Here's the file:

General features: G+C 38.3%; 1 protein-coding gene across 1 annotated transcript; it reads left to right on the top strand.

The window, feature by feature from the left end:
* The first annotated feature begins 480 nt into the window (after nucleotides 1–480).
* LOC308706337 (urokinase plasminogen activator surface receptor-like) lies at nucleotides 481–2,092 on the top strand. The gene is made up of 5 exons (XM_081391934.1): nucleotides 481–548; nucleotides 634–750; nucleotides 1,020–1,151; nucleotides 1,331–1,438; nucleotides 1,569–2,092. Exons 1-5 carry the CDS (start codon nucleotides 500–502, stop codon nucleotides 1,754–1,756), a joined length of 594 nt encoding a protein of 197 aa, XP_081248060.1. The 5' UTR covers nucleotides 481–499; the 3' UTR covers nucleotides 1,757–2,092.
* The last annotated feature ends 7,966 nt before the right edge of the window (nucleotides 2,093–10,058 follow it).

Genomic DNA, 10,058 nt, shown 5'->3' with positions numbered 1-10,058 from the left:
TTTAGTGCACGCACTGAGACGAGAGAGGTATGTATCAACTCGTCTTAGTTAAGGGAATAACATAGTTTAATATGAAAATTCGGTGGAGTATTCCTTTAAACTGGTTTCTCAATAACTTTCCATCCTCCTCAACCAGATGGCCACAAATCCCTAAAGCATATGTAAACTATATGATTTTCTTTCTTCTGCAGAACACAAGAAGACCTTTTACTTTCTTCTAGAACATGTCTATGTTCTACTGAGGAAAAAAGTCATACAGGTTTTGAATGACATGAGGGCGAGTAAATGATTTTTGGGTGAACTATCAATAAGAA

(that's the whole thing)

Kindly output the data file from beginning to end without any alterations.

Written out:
General features: G+C 38.3%; 1 protein-coding gene across 1 annotated transcript; it reads left to right on the top strand.

The window, feature by feature from the left end:
* The first annotated feature begins 480 nt into the window (after nucleotides 1–480).
* LOC308706337 (urokinase plasminogen activator surface receptor-like) lies at nucleotides 481–2,092 on the top strand. The gene is made up of 5 exons (XM_081391934.1): nucleotides 481–548; nucleotides 634–750; nucleotides 1,020–1,151; nucleotides 1,331–1,438; nucleotides 1,569–2,092. Exons 1-5 carry the CDS (start codon nucleotides 500–502, stop codon nucleotides 1,754–1,756), a joined length of 594 nt encoding a protein of 197 aa, XP_081248060.1. The 5' UTR covers nucleotides 481–499; the 3' UTR covers nucleotides 1,757–2,092.
* The last annotated feature ends 7,966 nt before the right edge of the window (nucleotides 2,093–10,058 follow it).

Genomic DNA, 10,058 nt, shown 5'->3' with positions numbered 1-10,058 from the left:
TTTAGTGCACGCACTGAGACGAGAGAGGTATGTATCAACTCGTCTTAGTTAAGGGAATAACATAGTTTAATATGAAAATTCGGTGGAGTATTCCTTTAAACTGGTTTCTCAATAACTTTCCATCCTCCTCAACCAGATGGCCACAAATCCCTAAAGCATATGTAAACTATATGATTTTCTTTCTTCTGCAGAACACAAGAAGACCTTTTACTTTCTTCTAGAACATGTCTATGTTCTACTGAGGAAAAAAGTCATACAGGTTTTGAATGACATGAGGGCGAGTAAATGATTTTTGGGTGAACTATCAATAAGAA